Andy Warhol—From A to B and Back Again

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“Andy's work really goes to the heart of the matter of what it means to be a human being and what our potential is…It's the real deal.” —Jeff Koons

Hear from a range of contemporary artists, curators, and scholars speaking about iconic works on view. Contributors include Jeff Koons, Hank Willis Thomas, Deborah Kass, Peter Halley, Sasha Wortzel, and Richard Meyer.

Andy Warhol's Silver Flotations, 1966

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Narrator: In the late sixties, Warhol began using new technologies to make art. This video shows one result of his experiments, the Silver Clouds. He made them with the engineer Billy Klüver. 

Julie Martin:  Andy said, I’d like to have a floating light bulb, in other words taking a quotidian object and doing something else with it.

Narrator: Julie Martin, one of Warhol’s technological collaborators, was married to Klüver. 

Julie Martin: So Billy went back to the labs and he and his colleagues calculated that you’d have to have a bulb almost as big as a house to lift the batteries that were available in those days. But in the meantime, a neighbor of his gave him this material, this heat-sealable Mylar from 3M and said, maybe you’re interested in this. Billy took it to Andy and Andy said, oh this is great, let’s make clouds. So Billy went back to the lab and they began to see if you [could] heat seal curves, which wasn’t done in those days. In the meantime, Andy just took the material, folded it over, sealed the edges, and made what he called Silver Clouds. I think this is a very much an artist response to the material, to working in the most simple way, the most physical way. But then of course you get this incredible thing, sculpture, with no weight, and sculpture that moves and responds to the environment.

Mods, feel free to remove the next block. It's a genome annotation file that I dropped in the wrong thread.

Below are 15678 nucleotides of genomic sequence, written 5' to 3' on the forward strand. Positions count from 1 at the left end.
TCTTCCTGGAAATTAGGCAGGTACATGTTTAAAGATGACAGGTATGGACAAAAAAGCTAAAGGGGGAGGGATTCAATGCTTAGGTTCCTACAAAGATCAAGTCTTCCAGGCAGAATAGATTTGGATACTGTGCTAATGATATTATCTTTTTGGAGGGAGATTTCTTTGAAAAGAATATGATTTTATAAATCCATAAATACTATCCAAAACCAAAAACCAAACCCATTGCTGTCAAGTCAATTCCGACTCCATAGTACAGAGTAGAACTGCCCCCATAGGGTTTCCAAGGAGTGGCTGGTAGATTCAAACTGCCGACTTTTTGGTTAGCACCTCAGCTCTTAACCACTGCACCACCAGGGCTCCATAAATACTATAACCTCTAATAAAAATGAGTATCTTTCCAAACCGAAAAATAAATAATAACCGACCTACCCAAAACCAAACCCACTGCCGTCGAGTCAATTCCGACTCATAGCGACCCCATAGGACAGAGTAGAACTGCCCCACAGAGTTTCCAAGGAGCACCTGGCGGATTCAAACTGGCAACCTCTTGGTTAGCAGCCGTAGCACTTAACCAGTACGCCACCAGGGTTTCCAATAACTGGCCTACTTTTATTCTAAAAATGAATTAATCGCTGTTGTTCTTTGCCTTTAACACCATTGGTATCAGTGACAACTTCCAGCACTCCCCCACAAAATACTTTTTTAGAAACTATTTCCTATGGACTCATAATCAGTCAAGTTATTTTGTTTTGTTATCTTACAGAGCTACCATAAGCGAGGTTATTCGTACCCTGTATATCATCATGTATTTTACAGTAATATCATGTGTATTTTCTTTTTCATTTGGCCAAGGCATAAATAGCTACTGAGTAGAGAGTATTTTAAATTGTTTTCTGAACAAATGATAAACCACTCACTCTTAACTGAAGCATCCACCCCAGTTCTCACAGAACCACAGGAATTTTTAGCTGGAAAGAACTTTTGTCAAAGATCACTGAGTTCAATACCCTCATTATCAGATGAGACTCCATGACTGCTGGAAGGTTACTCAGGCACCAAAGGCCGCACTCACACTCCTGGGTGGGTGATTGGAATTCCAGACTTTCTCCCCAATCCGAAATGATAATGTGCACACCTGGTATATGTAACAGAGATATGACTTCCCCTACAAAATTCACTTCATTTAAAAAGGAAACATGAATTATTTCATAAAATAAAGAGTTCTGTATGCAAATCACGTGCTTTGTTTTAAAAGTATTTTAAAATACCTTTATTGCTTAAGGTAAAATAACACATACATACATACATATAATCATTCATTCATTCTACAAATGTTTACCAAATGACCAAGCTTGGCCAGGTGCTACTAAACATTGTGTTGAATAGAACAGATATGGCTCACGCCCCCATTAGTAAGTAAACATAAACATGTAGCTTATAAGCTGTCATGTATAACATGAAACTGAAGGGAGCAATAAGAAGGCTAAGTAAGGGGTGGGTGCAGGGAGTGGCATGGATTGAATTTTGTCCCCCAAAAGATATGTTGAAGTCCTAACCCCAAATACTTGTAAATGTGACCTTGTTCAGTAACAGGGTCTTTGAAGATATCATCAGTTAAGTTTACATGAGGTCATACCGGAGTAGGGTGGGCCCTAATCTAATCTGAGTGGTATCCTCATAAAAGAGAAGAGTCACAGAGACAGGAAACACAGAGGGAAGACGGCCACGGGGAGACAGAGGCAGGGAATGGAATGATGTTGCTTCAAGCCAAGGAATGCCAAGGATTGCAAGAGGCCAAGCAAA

Black and white photograph of silver floating balloons

Narrator: In the late sixties, Warhol began using new technologies to make art. This video shows one result of his experiments, the Silver Clouds. He made them with the engineer Billy Klüver. 

Julie Martin:  Andy said, I’d like to have a floating light bulb, in other words taking a quotidian object and doing something else with it.

Narrator: Julie Martin, one of Warhol’s technological collaborators, was married to Klüver. 

Julie Martin: So Billy went back to the labs and he and his colleagues calculated that you’d have to have a bulb almost as big as a house to lift the batteries that were available in those days. But in the meantime, a neighbor of his gave him this material, this heat-sealable Mylar from 3M and said, maybe you’re interested in this. Billy took it to Andy and Andy said, oh this is great, let’s make clouds. So Billy went back to the lab and they began to see if you [could] heat seal curves, which wasn’t done in those days. In the meantime, Andy just took the material, folded it over, sealed the edges, and made what he called Silver Clouds. I think this is a very much an artist response to the material, to working in the most simple way, the most physical way. But then of course you get this incredible thing, sculpture, with no weight, and sculpture that moves and responds to the environment.


Rudy Burckhardt, Andy Warhol Silver Clouds at Leo Castelli, 1966. Gelatin silver print, 6 7⁄8 × 10 in. (17.5 × 25.4 cm). Archives of American Art, Smithsonian Institution, Washington, DC. © 2018 The Andy Warhol Foundation for the Visual Arts, Inc. / Estate of Rudy Burckhardt / Artists Rights Society (ARS), New York